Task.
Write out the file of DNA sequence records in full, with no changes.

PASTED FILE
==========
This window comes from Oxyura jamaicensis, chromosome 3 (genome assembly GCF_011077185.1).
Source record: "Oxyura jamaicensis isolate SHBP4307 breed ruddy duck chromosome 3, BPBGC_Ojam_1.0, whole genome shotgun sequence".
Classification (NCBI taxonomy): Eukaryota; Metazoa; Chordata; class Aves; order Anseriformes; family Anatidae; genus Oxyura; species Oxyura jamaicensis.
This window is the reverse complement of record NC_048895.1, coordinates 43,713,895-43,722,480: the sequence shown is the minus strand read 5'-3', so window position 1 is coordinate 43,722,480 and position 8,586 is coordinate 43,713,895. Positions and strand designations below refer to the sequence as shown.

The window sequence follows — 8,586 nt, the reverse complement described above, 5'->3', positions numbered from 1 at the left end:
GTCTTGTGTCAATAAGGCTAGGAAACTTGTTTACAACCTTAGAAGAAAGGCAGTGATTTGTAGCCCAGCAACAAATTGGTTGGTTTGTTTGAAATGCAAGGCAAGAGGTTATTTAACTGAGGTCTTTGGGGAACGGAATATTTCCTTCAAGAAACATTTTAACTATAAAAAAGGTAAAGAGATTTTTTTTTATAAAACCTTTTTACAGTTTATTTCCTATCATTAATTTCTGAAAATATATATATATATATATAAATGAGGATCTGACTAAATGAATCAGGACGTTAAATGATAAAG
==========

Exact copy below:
This window comes from Oxyura jamaicensis, chromosome 3 (genome assembly GCF_011077185.1).
Source record: "Oxyura jamaicensis isolate SHBP4307 breed ruddy duck chromosome 3, BPBGC_Ojam_1.0, whole genome shotgun sequence".
Classification (NCBI taxonomy): Eukaryota; Metazoa; Chordata; class Aves; order Anseriformes; family Anatidae; genus Oxyura; species Oxyura jamaicensis.
This window is the reverse complement of record NC_048895.1, coordinates 43,713,895-43,722,480: the sequence shown is the minus strand read 5'-3', so window position 1 is coordinate 43,722,480 and position 8,586 is coordinate 43,713,895. Positions and strand designations below refer to the sequence as shown.

The window sequence follows — 8,586 nt, the reverse complement described above, 5'->3', positions numbered from 1 at the left end:
GTCTTGTGTCAATAAGGCTAGGAAACTTGTTTACAACCTTAGAAGAAAGGCAGTGATTTGTAGCCCAGCAACAAATTGGTTGGTTTGTTTGAAATGCAAGGCAAGAGGTTATTTAACTGAGGTCTTTGGGGAACGGAATATTTCCTTCAAGAAACATTTTAACTATAAAAAAGGTAAAGAGATTTTTTTTTATAAAACCTTTTTACAGTTTATTTCCTATCATTAATTTCTGAAAATATATATATATATATATAAATGAGGATCTGACTAAATGAATCAGGACGTTAAATGATAAAG